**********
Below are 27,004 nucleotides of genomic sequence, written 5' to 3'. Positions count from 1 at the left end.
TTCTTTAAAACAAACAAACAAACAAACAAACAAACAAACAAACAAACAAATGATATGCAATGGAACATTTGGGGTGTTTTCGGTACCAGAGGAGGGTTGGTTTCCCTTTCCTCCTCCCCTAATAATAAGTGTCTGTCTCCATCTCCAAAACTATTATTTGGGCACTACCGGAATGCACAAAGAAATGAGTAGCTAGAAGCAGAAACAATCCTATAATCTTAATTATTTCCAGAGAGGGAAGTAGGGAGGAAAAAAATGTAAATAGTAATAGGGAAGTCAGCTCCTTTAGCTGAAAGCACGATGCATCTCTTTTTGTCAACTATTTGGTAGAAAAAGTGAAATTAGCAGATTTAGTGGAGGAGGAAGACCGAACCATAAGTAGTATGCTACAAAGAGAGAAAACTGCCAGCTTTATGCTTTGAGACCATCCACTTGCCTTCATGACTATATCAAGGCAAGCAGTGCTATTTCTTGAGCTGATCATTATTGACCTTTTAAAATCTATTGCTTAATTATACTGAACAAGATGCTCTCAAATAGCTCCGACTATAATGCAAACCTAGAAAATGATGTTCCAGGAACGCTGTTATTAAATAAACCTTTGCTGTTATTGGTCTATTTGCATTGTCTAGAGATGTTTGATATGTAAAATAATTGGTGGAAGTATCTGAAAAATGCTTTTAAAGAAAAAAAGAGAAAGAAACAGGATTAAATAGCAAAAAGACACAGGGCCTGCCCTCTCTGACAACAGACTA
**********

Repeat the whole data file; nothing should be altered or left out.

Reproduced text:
Below are 27,004 nucleotides of genomic sequence, written 5' to 3'. Positions count from 1 at the left end.
TTCTTTAAAACAAACAAACAAACAAACAAACAAACAAACAAACAAACAAATGATATGCAATGGAACATTTGGGGTGTTTTCGGTACCAGAGGAGGGTTGGTTTCCCTTTCCTCCTCCCCTAATAATAAGTGTCTGTCTCCATCTCCAAAACTATTATTTGGGCACTACCGGAATGCACAAAGAAATGAGTAGCTAGAAGCAGAAACAATCCTATAATCTTAATTATTTCCAGAGAGGGAAGTAGGGAGGAAAAAAATGTAAATAGTAATAGGGAAGTCAGCTCCTTTAGCTGAAAGCACGATGCATCTCTTTTTGTCAACTATTTGGTAGAAAAAGTGAAATTAGCAGATTTAGTGGAGGAGGAAGACCGAACCATAAGTAGTATGCTACAAAGAGAGAAAACTGCCAGCTTTATGCTTTGAGACCATCCACTTGCCTTCATGACTATATCAAGGCAAGCAGTGCTATTTCTTGAGCTGATCATTATTGACCTTTTAAAATCTATTGCTTAATTATACTGAACAAGATGCTCTCAAATAGCTCCGACTATAATGCAAACCTAGAAAATGATGTTCCAGGAACGCTGTTATTAAATAAACCTTTGCTGTTATTGGTCTATTTGCATTGTCTAGAGATGTTTGATATGTAAAATAATTGGTGGAAGTATCTGAAAAATGCTTTTAAAGAAAAAAAGAGAAAGAAACAGGATTAAATAGCAAAAAGACACAGGGCCTGCCCTCTCTGACAACAGACTA